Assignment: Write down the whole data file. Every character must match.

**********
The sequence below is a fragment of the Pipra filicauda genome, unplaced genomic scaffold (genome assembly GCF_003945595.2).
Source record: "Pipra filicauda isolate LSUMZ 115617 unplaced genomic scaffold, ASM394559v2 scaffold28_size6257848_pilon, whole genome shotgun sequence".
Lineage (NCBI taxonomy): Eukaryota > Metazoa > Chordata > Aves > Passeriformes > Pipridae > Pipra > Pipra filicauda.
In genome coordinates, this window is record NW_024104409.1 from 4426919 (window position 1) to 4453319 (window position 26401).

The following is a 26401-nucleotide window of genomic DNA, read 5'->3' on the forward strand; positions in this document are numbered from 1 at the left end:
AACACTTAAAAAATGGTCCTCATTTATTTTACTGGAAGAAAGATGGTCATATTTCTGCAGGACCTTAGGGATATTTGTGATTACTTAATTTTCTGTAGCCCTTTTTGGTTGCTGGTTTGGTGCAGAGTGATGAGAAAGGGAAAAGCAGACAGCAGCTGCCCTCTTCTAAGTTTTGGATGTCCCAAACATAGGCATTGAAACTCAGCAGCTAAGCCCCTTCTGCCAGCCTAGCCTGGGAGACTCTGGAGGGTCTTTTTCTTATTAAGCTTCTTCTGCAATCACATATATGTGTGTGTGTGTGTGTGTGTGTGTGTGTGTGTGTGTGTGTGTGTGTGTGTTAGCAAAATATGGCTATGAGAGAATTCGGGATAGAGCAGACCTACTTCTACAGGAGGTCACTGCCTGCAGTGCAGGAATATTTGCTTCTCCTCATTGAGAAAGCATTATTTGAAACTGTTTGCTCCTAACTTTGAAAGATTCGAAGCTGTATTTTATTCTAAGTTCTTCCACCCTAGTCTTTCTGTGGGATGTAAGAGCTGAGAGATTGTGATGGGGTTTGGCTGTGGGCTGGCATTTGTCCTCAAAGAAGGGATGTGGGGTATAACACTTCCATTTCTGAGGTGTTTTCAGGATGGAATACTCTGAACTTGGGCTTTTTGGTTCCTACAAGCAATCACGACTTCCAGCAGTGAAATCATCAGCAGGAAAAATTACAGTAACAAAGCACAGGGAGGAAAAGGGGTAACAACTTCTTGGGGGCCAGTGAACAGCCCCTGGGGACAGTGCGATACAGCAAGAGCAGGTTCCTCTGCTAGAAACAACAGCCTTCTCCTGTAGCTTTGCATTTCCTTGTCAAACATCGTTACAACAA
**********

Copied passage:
The sequence below is a fragment of the Pipra filicauda genome, unplaced genomic scaffold (genome assembly GCF_003945595.2).
Source record: "Pipra filicauda isolate LSUMZ 115617 unplaced genomic scaffold, ASM394559v2 scaffold28_size6257848_pilon, whole genome shotgun sequence".
Lineage (NCBI taxonomy): Eukaryota > Metazoa > Chordata > Aves > Passeriformes > Pipridae > Pipra > Pipra filicauda.
In genome coordinates, this window is record NW_024104409.1 from 4426919 (window position 1) to 4453319 (window position 26401).

The following is a 26401-nucleotide window of genomic DNA, read 5'->3' on the forward strand; positions in this document are numbered from 1 at the left end:
AACACTTAAAAAATGGTCCTCATTTATTTTACTGGAAGAAAGATGGTCATATTTCTGCAGGACCTTAGGGATATTTGTGATTACTTAATTTTCTGTAGCCCTTTTTGGTTGCTGGTTTGGTGCAGAGTGATGAGAAAGGGAAAAGCAGACAGCAGCTGCCCTCTTCTAAGTTTTGGATGTCCCAAACATAGGCATTGAAACTCAGCAGCTAAGCCCCTTCTGCCAGCCTAGCCTGGGAGACTCTGGAGGGTCTTTTTCTTATTAAGCTTCTTCTGCAATCACATATATGTGTGTGTGTGTGTGTGTGTGTGTGTGTGTGTGTGTGTGTGTGTGTGTGTTAGCAAAATATGGCTATGAGAGAATTCGGGATAGAGCAGACCTACTTCTACAGGAGGTCACTGCCTGCAGTGCAGGAATATTTGCTTCTCCTCATTGAGAAAGCATTATTTGAAACTGTTTGCTCCTAACTTTGAAAGATTCGAAGCTGTATTTTATTCTAAGTTCTTCCACCCTAGTCTTTCTGTGGGATGTAAGAGCTGAGAGATTGTGATGGGGTTTGGCTGTGGGCTGGCATTTGTCCTCAAAGAAGGGATGTGGGGTATAACACTTCCATTTCTGAGGTGTTTTCAGGATGGAATACTCTGAACTTGGGCTTTTTGGTTCCTACAAGCAATCACGACTTCCAGCAGTGAAATCATCAGCAGGAAAAATTACAGTAACAAAGCACAGGGAGGAAAAGGGGTAACAACTTCTTGGGGGCCAGTGAACAGCCCCTGGGGACAGTGCGATACAGCAAGAGCAGGTTCCTCTGCTAGAAACAACAGCCTTCTCCTGTAGCTTTGCATTTCCTTGTCAAACATCGTTACAACAA